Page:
My fiancee isn’t the jealous type but she likes to joke that I’m already married to my co-founder. Paul and I are three weeks into working full-time on our startup (details TBA), and we’re spending a ridiculous amount of time together. We’re bootstrapping, so that means working everyday out of his living room. We buy groceries together, we cook for each other, and so in a funny way she’s kind of right.
The co-founder relationship is an intense one. You are together for long stretches, working under high levels of uncertainty and risk. Stress levels are high, but I couldn’t imagine going at it alone. A good co-founder, like a good spouse, is a balancing force. But just like getting married, it’s not something to just rush into.
In this post I’d like to share some of things I’ve learned about finding that special someone — your co-founder.
TAKE THINGS SLOW
Too often the search for a co-founder is a rushed one. You have a great idea, and decide over coffee or a phone call that a friend that you respect, but have never really worked with, will be your co-founder. This is risky as you now have an unproven idea and an unproven partnership.
Ideally, the co-founder should come before the idea. The truth is that a great partner is harder to find than a great idea, so expect to invest time in this. Paul and I spent over a year working on weekend projects before we decided to go after something full-time. We spent much of that time building random things like a portfolio site, Twitter clones, and SMS applications. None of theses projects really mattered; they were simply a means for us to work through technical and design problems together — the kinds of things that co-founders deal with everyday.
Projects are like dating for entrepreneurs. Make sure to go on plenty of “dates” with someone before you start calling them your co-founder.
WRITE EACH OTHER LOVE LETTERS
At some point after Paul and I got a few projects under our belts, we started seriously thinking through ideas we could see ourselves pursuing full-time. When we finally landed on one, we took one additional step: we wrote each other really long emails.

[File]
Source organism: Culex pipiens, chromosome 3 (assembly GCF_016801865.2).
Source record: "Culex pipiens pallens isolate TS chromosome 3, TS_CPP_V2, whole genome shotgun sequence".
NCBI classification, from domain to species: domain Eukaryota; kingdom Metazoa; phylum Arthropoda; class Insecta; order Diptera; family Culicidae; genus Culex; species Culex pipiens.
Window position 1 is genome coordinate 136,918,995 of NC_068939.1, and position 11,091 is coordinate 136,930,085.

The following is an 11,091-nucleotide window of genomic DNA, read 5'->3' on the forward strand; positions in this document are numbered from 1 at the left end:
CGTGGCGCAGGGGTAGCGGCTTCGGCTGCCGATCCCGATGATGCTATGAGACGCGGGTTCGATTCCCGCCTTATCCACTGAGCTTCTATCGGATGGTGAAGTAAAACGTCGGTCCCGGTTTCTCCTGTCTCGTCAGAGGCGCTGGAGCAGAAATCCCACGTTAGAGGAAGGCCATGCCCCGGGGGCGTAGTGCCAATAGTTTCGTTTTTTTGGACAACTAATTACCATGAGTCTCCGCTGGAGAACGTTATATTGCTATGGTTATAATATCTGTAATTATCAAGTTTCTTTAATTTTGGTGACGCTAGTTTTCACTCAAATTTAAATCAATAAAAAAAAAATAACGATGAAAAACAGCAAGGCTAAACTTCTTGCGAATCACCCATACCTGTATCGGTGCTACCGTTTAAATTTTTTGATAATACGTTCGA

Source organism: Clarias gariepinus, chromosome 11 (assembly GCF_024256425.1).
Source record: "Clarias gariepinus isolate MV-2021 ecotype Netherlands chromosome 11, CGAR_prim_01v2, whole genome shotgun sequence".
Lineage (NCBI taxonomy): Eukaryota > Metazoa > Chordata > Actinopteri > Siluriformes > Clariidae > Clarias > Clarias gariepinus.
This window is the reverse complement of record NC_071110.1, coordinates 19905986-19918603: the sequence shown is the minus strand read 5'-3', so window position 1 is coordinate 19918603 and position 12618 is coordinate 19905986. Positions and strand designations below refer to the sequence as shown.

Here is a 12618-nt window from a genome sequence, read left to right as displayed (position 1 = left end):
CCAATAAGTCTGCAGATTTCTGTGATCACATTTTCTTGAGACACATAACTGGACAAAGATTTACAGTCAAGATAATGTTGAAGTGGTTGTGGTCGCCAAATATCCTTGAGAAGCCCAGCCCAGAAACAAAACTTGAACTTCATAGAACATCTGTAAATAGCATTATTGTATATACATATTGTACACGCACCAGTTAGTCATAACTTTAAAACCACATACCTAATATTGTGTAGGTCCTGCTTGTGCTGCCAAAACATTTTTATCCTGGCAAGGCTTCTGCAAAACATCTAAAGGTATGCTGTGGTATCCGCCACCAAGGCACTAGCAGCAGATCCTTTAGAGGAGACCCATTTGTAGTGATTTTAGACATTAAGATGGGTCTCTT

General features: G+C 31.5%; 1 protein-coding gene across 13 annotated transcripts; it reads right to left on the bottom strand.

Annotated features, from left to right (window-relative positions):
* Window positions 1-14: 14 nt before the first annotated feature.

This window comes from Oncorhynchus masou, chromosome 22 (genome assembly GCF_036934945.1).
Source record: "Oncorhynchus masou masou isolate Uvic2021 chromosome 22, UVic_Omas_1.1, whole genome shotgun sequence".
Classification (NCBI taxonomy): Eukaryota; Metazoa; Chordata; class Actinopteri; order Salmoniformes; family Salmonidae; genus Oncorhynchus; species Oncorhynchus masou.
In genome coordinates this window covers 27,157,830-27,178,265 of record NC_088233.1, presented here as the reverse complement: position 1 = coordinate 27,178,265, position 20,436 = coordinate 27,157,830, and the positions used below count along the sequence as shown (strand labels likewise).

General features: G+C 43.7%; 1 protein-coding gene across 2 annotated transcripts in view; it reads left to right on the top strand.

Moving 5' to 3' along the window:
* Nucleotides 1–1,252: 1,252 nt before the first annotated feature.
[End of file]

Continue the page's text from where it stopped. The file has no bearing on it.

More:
The importance of open communication and transparency between co-founders cannot be overstated. Your agility and effectiveness as a company is largely determined by how aligned the founders are. That doesn’t mean you have to agree on everything; but you should absolutely get your viewpoints out in the open and debate them.
Paul and I took this head on by creating a list of questions we wanted one another to answer. These are some of the questions we addressed in our emails:
* How does work fit into your life? What do you seek from it?
* What are your good/better/best outcomes for this company?
* How do you envision us working towards that vision while we are at our current jobs? (e.g., specifics on schedule, projects)
* What will you need in place in order to leave your current job? (e.g., specifics on savings, traction, timing)
* What are your strengths and weaknesses?
* Why do you want to work with me?
The emails were several pages long, and the conversations they spawned were priceless. I heartily recommend creating your own question list and going through this exercise with your prospective co-founder. It will help drive alignment for the long journey ahead.
TAKE TIME TO APPRECIATE ONE ANOTHER
Finally, don’t fall into the trap of thinking that a strong partnership is based solely on the bonds you build upfront. Ask any person in a happy marriage and they will tell you how much the relationship continues to grow even after tying the knot. The same is true for co-founders. You must not let the mountain of work ahead of you blind you to the other person’s well-being.
My advice here is two-fold. First, make it a point to celebrate successes. You will be shocked at just how far simple statements like: “You did an awesome job with that” go in creating a positive work environment.
Second, set a dedicated time each week to talk solely about your work culture. Paul and I allot 30 minutes on Fridays to this. Having a blocked time forces us to open up; otherwise we’d just be sitting in silence. These weekly chats help blow off steam as well drive course corrections before bigger issues develop.
There’s a reason that many of the great tech companies were founded by two people: Bill and Paul. Larry and Sergey. Steve and Steve. Strong partnerships are always greater than the sum of their parts. We should all seek out people that make us better and unlock new possibilities.
But we should do it with deference: Put in the time to get to know each other, align on your convictions, continue to nurture the relationship and there’s no limit to the things you can build together.